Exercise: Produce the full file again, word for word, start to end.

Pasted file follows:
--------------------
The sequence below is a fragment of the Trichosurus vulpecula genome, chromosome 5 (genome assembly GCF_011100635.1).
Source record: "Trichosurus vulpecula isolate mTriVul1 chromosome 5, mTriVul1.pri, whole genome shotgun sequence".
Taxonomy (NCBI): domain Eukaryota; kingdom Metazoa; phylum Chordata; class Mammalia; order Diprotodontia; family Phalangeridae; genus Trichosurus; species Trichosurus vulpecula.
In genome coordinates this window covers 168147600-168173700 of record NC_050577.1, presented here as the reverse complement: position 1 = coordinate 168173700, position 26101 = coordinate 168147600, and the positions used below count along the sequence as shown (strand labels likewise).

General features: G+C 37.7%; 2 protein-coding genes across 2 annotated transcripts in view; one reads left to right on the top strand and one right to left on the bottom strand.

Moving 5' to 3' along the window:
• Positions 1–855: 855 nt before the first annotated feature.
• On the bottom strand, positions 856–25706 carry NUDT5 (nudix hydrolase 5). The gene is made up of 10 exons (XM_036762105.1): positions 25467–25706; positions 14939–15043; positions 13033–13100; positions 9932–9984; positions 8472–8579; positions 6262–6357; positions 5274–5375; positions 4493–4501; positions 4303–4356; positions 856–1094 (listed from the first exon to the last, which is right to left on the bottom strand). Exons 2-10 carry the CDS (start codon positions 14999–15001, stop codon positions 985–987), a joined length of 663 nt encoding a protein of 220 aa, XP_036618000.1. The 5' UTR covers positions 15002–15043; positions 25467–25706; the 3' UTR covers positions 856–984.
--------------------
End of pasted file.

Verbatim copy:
The sequence below is a fragment of the Trichosurus vulpecula genome, chromosome 5 (genome assembly GCF_011100635.1).
Source record: "Trichosurus vulpecula isolate mTriVul1 chromosome 5, mTriVul1.pri, whole genome shotgun sequence".
Taxonomy (NCBI): domain Eukaryota; kingdom Metazoa; phylum Chordata; class Mammalia; order Diprotodontia; family Phalangeridae; genus Trichosurus; species Trichosurus vulpecula.
In genome coordinates this window covers 168147600-168173700 of record NC_050577.1, presented here as the reverse complement: position 1 = coordinate 168173700, position 26101 = coordinate 168147600, and the positions used below count along the sequence as shown (strand labels likewise).

General features: G+C 37.7%; 2 protein-coding genes across 2 annotated transcripts in view; one reads left to right on the top strand and one right to left on the bottom strand.

Moving 5' to 3' along the window:
• Positions 1–855: 855 nt before the first annotated feature.
• On the bottom strand, positions 856–25706 carry NUDT5 (nudix hydrolase 5). The gene is made up of 10 exons (XM_036762105.1): positions 25467–25706; positions 14939–15043; positions 13033–13100; positions 9932–9984; positions 8472–8579; positions 6262–6357; positions 5274–5375; positions 4493–4501; positions 4303–4356; positions 856–1094 (listed from the first exon to the last, which is right to left on the bottom strand). Exons 2-10 carry the CDS (start codon positions 14999–15001, stop codon positions 985–987), a joined length of 663 nt encoding a protein of 220 aa, XP_036618000.1. The 5' UTR covers positions 15002–15043; positions 25467–25706; the 3' UTR covers positions 856–984.